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Discussion Starter · #1 ·
I have mild cerebral palsy and I ride.ive been ridding for 5 years now and Im Going to be ridding at a new place.ive worked my tail off to get to where I am.my stance is its none of their business and to not disclose it.if they can tell and ask fine if not then they don't.my friend on the other hand thinks I should tell.
What do you think?
 

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I would probably tell. It's nothing to be ashamed of. I just think in order for them to be able to guide you, they may need to take this into consideration. They may want to get "smart" about it as well. They are going to need to know what your muscles can and can't do and if you have any joint involvement or learning disabilities that may go with it. I see nothing wrong with you sharing that information.

Are you worried they will treat you differently?
 
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I personally would tell them. If you withhold that information from them, you may not be covered by their insurance.

CP is nothing to be ashamed of, and if they make you feel like you shouldn't have told them, well they need more education.
 

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I get this, because I have MS. It's in remission so you can't tell anything is wrong from just watching me move. I don't like to tell people because a lot of times people freak out and start acting weird if they know.

I didn't tell my trainer for a long time, and then it only came up because the heat just slays me, so I needed to get my lessons very early in the day during the summer.

I'd say, be brutally honest with yourself about whether you have any balance issues, or you have any spasticity that affects your seat or your hands. If you do, it's a good idea to tell your trainer so that you can get matched up with a horse that will work with your body. You should also check your perceptions with someone who knows you really well and will give you an honest opinion - I'm so used to dealing with the stuff from the MS that I truly don't even notice when minor stuff crops up, but my husband sure does.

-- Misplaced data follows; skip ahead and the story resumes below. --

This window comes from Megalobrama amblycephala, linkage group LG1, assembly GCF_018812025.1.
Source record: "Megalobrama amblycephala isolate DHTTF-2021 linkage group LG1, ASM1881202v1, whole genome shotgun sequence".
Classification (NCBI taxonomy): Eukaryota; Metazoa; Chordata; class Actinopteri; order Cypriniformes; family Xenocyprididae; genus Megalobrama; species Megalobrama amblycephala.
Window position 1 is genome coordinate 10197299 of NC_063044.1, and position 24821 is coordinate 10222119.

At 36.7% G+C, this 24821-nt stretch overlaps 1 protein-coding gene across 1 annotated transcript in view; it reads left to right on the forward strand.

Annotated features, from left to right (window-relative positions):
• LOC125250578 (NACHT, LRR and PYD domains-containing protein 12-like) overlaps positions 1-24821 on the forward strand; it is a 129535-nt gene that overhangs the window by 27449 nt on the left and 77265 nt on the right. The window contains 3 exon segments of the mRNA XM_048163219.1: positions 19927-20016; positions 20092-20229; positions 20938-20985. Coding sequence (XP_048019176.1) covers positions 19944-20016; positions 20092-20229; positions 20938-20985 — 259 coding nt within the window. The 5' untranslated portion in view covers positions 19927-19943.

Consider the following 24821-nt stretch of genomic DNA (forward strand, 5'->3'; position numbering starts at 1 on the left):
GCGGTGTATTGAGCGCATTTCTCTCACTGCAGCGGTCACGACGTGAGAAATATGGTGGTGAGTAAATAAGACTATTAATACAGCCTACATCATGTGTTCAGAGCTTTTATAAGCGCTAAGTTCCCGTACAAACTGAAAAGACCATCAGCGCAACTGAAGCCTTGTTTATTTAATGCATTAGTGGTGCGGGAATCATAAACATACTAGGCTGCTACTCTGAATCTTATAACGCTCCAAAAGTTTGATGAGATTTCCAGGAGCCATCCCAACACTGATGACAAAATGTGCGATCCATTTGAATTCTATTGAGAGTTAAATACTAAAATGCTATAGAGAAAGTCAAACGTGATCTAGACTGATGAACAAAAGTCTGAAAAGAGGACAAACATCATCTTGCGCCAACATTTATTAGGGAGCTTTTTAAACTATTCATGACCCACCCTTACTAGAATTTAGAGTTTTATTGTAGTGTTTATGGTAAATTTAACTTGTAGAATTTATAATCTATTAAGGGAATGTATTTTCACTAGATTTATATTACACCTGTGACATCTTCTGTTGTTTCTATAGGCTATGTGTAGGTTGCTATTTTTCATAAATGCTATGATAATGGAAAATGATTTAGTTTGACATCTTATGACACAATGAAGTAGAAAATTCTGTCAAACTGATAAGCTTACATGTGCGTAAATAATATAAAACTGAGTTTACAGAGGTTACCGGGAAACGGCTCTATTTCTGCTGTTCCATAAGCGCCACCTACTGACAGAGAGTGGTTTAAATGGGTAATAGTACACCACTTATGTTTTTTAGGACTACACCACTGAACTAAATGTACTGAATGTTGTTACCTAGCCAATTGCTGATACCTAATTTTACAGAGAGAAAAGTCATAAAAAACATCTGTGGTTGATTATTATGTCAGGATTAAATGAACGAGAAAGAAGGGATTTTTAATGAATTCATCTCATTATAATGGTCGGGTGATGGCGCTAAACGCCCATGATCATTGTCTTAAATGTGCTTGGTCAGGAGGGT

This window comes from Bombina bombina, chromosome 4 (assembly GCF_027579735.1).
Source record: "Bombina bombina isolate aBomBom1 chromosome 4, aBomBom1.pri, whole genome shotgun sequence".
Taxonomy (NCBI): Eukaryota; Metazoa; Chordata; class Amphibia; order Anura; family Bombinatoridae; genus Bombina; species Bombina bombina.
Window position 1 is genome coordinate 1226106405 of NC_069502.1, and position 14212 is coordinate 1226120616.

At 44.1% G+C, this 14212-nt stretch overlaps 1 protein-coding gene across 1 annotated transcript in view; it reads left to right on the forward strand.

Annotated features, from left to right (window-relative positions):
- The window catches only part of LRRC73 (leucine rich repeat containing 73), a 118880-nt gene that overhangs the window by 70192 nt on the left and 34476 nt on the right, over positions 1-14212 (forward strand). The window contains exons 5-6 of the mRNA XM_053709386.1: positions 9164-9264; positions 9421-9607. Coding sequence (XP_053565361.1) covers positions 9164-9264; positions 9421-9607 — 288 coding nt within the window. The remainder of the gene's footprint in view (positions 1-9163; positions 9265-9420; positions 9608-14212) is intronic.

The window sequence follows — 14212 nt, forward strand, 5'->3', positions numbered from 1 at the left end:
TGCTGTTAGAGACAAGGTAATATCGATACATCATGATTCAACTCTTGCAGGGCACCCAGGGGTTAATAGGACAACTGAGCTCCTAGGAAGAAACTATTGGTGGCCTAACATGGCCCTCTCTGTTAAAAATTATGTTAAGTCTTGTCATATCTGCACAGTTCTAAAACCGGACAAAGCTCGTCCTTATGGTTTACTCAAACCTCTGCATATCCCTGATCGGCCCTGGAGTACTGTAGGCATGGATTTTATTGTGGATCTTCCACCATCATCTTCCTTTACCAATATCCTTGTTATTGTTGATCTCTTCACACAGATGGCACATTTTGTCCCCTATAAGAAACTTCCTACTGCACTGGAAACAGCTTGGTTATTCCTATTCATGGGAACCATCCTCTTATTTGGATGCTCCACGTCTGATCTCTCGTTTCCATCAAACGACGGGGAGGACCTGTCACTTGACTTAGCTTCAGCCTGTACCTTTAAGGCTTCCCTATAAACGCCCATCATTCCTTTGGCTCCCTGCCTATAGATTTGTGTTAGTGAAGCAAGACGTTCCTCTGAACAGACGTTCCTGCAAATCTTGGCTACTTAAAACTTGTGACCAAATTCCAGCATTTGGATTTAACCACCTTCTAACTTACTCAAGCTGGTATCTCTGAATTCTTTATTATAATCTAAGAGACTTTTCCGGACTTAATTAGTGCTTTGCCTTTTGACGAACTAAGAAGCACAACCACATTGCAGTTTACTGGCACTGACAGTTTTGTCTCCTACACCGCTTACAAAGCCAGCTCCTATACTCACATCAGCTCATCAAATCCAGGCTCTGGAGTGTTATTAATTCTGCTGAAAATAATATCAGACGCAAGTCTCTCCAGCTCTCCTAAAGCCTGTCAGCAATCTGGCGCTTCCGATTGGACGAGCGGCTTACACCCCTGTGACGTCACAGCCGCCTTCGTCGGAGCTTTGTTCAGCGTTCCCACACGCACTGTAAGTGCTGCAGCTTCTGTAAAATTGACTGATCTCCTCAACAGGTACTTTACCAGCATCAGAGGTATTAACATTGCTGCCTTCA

If you are having zero balance problems or issues with tightness anywhere in your seat, and you can ride with fully relaxed hands, then no, I don't see why you should say anything about it unless you want to.
 

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It must be VERY mild for them to not notice something is different but if you don't want to tell them then don't. It may help them accept you if they know rather than gossip behind your back when they see something that's not quite right (for lack of a better term).

On another note I'd like to hear more about your experience as a rider. How do your horses fill in for you? What challenges do you have? You may want to start another thread though. Or feel free to completely ignore me!!
 
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I'd tell them if they find out you were hiding it ot will hurt their trust level with you ore then if you twll them out right, just explain that it's very mild and you can ride as well as anyone else